“Na'e hame ha'e I, the minstrel said, of our hardy highlanders, who fear nothing, and always
Sad party strife O'erturned my ha', “ go ahead,” whaterer stands in the way, I quietly And lonely at the eve of life, wended my way to the ferry, where I passed dry shod,
I wanıler thro' a wreath of snaw”? and escaped a cold bath at the expense of a ninepence,
The above detail, as well as what follows, is literally true.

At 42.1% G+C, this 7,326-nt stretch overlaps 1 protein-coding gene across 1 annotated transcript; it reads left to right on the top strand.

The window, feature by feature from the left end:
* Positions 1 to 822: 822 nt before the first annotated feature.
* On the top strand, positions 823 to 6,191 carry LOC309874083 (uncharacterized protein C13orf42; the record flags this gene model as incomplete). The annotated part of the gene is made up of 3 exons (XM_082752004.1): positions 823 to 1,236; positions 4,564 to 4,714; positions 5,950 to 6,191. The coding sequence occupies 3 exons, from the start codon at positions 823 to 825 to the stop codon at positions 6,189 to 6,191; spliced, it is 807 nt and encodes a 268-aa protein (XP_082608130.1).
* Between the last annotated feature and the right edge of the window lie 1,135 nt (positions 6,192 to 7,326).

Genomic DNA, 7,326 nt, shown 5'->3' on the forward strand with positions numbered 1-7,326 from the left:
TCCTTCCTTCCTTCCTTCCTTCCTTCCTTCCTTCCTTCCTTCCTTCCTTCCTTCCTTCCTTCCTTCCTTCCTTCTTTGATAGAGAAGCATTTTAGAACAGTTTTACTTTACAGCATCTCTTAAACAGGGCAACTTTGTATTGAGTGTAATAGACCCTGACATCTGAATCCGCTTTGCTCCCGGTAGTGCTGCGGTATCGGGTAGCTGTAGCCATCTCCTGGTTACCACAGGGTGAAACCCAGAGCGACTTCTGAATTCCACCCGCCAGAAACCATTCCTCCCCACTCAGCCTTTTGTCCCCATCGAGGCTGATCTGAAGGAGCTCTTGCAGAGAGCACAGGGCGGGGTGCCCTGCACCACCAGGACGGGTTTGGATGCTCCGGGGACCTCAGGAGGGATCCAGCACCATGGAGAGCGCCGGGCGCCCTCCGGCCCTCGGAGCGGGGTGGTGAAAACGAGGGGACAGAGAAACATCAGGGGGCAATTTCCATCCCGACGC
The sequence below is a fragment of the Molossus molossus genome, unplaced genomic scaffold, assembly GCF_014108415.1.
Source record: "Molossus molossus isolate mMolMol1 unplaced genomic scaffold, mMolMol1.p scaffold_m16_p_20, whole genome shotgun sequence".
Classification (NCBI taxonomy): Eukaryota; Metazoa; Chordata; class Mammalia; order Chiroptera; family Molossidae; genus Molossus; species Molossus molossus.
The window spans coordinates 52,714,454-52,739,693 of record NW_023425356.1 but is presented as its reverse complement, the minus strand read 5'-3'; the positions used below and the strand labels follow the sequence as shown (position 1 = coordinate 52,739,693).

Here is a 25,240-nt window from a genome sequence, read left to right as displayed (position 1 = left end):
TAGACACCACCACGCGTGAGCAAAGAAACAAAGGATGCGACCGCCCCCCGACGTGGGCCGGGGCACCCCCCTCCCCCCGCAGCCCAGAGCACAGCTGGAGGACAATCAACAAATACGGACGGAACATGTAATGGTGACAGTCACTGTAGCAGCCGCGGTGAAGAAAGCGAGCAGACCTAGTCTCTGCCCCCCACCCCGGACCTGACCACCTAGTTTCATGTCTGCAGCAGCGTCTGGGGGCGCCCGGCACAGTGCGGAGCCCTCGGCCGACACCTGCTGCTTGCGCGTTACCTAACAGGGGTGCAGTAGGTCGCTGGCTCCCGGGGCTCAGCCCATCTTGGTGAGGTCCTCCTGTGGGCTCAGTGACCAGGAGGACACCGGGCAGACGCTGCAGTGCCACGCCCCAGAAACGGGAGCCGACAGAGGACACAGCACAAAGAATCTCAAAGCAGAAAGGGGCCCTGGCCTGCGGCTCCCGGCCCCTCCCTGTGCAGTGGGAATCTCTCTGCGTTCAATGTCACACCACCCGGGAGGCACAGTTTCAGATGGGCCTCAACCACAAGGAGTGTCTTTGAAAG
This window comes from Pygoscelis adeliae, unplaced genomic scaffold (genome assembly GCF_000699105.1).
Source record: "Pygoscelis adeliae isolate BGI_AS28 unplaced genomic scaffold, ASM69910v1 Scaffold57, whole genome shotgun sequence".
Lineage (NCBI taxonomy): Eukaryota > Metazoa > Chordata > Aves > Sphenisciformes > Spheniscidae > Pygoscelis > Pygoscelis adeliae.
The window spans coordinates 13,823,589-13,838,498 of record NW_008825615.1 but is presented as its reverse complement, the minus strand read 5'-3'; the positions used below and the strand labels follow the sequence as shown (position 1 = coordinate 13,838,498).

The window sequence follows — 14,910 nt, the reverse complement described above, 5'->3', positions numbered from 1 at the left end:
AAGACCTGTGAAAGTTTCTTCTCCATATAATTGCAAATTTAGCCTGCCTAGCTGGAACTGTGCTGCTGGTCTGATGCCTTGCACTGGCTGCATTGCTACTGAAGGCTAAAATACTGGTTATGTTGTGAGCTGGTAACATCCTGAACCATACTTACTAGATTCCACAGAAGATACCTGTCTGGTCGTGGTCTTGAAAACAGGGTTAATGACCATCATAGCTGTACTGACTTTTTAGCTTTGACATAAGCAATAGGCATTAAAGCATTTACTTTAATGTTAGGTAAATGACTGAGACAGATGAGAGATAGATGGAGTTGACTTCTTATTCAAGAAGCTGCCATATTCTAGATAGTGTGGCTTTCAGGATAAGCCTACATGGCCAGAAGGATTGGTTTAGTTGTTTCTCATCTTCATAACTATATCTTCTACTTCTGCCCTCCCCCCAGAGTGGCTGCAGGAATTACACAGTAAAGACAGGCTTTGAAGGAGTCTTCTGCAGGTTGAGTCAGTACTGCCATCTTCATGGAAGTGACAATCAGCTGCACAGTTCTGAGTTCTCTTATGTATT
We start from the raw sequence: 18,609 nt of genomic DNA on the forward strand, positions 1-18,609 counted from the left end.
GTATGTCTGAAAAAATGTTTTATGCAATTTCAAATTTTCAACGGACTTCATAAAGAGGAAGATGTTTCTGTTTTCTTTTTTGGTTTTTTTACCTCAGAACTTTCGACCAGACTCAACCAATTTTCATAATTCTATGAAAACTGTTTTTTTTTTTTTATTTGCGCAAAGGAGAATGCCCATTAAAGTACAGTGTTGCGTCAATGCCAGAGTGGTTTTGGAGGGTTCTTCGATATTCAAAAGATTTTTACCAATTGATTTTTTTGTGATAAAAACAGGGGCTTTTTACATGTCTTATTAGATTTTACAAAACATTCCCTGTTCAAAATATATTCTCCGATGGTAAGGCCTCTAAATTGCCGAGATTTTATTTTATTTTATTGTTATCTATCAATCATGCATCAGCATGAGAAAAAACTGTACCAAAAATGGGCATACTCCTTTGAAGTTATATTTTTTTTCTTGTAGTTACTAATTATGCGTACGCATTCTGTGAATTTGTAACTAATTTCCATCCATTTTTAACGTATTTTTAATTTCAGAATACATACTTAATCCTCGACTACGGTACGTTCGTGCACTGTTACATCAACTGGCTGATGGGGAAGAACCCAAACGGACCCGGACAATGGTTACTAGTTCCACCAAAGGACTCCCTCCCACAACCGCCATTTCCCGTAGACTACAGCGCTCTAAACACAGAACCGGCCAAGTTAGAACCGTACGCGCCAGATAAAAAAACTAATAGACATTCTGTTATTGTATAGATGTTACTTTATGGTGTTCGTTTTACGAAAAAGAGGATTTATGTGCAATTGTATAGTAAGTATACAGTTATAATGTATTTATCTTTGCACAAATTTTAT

It was not this: he had a wife and a young child the the peace in sixty-three, so we were as well off as could object of his cares. Was the burden beyond his be in these here backwood settlements. We had strength ? Then he had a son of more than sixty, on tramped through the woods too often not to know whom to lean in his latter day, when pressed by the where the good land was upon the water courses. Some hand of rude mischance, and compelled to throw him- squatted here and some there-near enough to hear a self and his helpless charge upon another for protection dog bark or the crack of a rifle, but not too near neither. and support. What then was the motive of this wan. There was a fine place at the Dunkard bottom, and derer through almost trackless mountains-on foot there, there was a settlement, and there was a settlealone-his staff his only stay, and even without a dog ment where Clarksburg now is. This, mind, was just for company? Reader! he was on his way to the after the peace, when Fauquier was governor. Well, county of Monongalia to ferret out a LAND TITLE ! we all had our little cabins, that hadn't a nail in 'em,